FREE CHAPTER from ‘Resolutions and Reasons: A Practical Guide to Decision Making in Planning’ by Sue Chadwick


For most people 1997 will be noted for the birth of Marcus Rashford, and Dolly the sheep; the death of Princess Diana, the launch of Channel 5, and a general election that saw Tony Blair celebrate his election with a ‘Cool Britannia’ reception at Downing Street attended by Noel Gallagher, Vivienne Westwood and Helen Mirren. For a few planning lawyers it is also the year the House of Lords issued the City of Edinburgh1 judgment on how planning decisions should be made.

In 2019 Marcus Rashford lights up the pitch at Old Trafford, Dolly is dead, Diana’s children have children, Cool has been replaced by Woke – and Brittannia is neither – but the issues considered in City of Edinburgh are still highly relevant to the English planning system. The primary purpose of this book is to explore and explain the law, policy and governance issues that surround the exercise of the two statutory provisions (“the legal test”) that sit at the heart of the planning decision making process in 2019:

  • Section 70(2) of the Town and Country Planning Act 1990 (“the 1990 Act”) which provides that “in dealing with an application for planning permission… the authority shall have regard to the provisions of the development, so far as material to the application, and to any other material considerations” the decision-maker shall have regard to the provisions of the development plan, so far as material to the application.

  • Section 38(6) of the Planning and Compulsory Purchase Act 2004 (“the 2004 Act”) which provides that “If regard is to be had to the development plan for the purpose of any determination to be made under the planning Acts, the determination must be made in accordance with the plan unless material considerations indicate otherwise.”

The book will focus on the legal test set out above, beginning with the meaning and effect of the development plan, moving on to the scope of material considerations and how they are balanced against the plan in the decision making process. It will also look in detail at how this traditional balance shifted with the adoption of the National Planning Policy Framework 2012, the introduction of the ‘tilted balance’ presumption in favour of sustainable development, and its impact in cases such as ‘Suffolk Coastal’.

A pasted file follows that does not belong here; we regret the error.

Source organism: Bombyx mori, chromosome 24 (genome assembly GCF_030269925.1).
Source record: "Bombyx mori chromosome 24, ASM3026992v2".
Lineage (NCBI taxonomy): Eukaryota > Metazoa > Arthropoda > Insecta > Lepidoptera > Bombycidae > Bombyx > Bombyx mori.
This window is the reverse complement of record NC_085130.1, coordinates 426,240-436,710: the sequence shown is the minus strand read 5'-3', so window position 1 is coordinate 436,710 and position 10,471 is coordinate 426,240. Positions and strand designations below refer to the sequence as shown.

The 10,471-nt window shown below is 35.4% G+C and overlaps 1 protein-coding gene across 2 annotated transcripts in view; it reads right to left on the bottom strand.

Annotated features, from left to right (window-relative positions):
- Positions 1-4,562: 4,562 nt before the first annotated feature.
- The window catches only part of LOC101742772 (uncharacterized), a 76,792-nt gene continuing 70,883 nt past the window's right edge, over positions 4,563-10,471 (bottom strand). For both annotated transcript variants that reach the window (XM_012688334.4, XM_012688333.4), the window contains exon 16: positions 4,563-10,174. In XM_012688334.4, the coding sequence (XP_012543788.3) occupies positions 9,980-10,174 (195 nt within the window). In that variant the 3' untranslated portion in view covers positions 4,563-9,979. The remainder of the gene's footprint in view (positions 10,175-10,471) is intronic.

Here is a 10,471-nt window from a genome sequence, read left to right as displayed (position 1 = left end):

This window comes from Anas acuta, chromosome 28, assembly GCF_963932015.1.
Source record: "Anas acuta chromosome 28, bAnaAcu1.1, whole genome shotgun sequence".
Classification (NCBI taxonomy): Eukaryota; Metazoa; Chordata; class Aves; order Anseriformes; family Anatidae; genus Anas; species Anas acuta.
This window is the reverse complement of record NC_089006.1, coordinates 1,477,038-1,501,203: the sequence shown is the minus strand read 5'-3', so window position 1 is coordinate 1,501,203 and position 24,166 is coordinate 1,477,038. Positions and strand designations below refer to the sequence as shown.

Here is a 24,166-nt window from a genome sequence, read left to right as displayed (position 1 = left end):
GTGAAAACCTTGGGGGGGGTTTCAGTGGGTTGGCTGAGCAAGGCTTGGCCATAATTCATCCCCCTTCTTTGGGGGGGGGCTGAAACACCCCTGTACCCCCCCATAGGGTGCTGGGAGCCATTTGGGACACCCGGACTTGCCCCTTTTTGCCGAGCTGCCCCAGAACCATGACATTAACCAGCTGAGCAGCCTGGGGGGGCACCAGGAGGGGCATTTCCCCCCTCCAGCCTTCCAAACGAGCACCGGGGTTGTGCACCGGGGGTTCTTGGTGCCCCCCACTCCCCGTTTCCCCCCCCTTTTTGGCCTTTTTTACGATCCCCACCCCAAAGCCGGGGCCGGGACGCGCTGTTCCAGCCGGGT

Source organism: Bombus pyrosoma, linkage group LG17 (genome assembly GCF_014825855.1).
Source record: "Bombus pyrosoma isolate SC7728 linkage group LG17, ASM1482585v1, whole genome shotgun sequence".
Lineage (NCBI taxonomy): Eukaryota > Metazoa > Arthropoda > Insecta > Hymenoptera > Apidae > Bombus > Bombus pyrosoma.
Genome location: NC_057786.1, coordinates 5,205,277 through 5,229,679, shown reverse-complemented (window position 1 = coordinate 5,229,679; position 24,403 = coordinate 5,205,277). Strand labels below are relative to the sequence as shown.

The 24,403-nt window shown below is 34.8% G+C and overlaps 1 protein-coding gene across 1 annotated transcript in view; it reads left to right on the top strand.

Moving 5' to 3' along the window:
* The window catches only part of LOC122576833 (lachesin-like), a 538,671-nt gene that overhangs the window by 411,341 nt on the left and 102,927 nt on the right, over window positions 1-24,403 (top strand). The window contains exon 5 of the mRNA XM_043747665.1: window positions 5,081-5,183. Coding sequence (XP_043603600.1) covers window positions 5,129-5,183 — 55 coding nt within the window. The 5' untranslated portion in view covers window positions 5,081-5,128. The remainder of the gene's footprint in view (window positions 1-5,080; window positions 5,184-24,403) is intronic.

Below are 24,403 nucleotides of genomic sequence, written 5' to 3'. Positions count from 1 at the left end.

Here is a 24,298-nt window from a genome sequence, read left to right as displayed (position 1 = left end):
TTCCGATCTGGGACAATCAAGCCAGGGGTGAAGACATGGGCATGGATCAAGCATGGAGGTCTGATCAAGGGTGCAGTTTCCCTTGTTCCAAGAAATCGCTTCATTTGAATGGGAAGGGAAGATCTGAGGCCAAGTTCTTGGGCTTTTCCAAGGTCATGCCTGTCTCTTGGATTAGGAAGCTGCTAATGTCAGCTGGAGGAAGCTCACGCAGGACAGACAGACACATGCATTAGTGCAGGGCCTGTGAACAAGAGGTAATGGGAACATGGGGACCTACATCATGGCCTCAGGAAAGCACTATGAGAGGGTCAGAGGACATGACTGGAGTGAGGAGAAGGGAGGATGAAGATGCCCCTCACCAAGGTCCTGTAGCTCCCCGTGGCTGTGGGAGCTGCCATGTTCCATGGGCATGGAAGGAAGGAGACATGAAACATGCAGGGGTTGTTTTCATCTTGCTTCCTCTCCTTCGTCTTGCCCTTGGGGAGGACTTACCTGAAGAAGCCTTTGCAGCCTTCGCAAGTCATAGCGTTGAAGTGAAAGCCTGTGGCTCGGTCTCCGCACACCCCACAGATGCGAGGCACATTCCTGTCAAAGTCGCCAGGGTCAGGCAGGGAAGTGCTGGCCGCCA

Planning decisions are at risk of being quashed for both legal and procedural errors. The book will therefore additionally examine other wider planning considerations that may be relevant such as the specific legal duties relating to the consideration of sites that contain listed buildings and conservation areas or are affected by landscape or ecological designations. And as even the hardest of Brexit exits will not immediately wipe out the impact of European issues such as Environmental Impact Assessments and Habitat Regulations assessments so these issues, along with obligations arising from the Human Rights Act 2001 and the Equality Act 2010 will be summarised, with reference to the most recent caselaw.

Planning applications are submitted by individuals who own or want to develop land but they are decided by local authorities and the decision making process is a public function. This means that governance issues are relevant, such as the content and relevance of the Council’s constitution including the scheme of delegation, the difference between regulatory and Executive functions, member codes, interests and bias, committee reports and minutes and the latest position on reasons – for approvals and refusals. The book will examine all of these issues with reference to planning decisions.


1City of Edinburgh Council v Secretary of State for Scotland 1998 SC (HL) 33